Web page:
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The fourth "R": rigorous. (Language Arts & Math).

The College Board wants to add an adjective to the reading, writing and 'rithmetic basics taught in schools. "We know that school districts have a set of curriculum goals that they expect all the children to learn," says Peter Negroni, senior vice president of the association's K-12 division. "But we don't believe it's been rigorous enough." In fact, the College Board would like to see the number of Advanced Placement test-takers grow tenfold.

"We feel not enough kids are taking [AP] because they're not prepared for it. They can be prepared if they have the proper set of materials," Negroni says.

To achieve this goal of getting students ready for Advanced Placement courses and college-level work in general, the College Board is broadening its efforts to include lower grade levels. In the fall of 2001, a GE Fund grant launched a mathematics initiative for grades 6-12 to create an integrated system of curriculum, diagnostic assessment and teacher professional development. A similar initiative followed this spring, when the association launched a language arts program with a grant from the W.K. Kellogg Foundation.

The programs are designed to reach all students, especially minorities and those who are academically at-risk and from low-income households. Math and language arts materials have been implemented in grade 12 (as the Pacesetter program) and are being piloted in grades 9-11. The materials for grades 6-8 are in development.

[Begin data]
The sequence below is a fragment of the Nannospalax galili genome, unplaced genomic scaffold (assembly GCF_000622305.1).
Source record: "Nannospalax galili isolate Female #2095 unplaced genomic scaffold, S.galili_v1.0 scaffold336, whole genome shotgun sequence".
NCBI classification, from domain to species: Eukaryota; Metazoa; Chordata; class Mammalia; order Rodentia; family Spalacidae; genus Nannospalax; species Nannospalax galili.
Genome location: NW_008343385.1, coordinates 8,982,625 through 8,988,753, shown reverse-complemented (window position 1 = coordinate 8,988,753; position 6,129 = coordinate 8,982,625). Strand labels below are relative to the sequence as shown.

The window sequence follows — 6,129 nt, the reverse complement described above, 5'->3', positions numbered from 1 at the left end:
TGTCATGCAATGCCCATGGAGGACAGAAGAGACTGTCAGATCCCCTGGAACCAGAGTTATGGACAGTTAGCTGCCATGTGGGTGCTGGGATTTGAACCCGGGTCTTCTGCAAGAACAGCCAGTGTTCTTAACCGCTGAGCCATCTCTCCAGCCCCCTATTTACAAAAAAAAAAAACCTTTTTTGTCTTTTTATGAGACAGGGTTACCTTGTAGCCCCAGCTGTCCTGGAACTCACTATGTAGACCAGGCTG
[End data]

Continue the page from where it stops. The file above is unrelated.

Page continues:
Included are: instructional materials that reflect national and state standards and are aligned with the courses that proceed and follow them; a set of embedded diagnostic assessments that teachers can use to develop and refine their instruction; a set of research-based, end-of-course assessments to help schools and districts measure progress in boosting student achievement; and a range of on-site and Web-based professional development experiences that correlate with the content and expectations of the instructional materials and assessments.

Districts not involved in piloting the initiatives may purchase the language arts and math programs for the 2003-2004 school year. In addition, Negroni says the College Board is considering the development of a similar program for science.

www.collegeboard.com
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Author:Ezarik, Melissa
Publication:District Administration
Geographic Code:1USA
Date:Jun 1, 2002
Words:349
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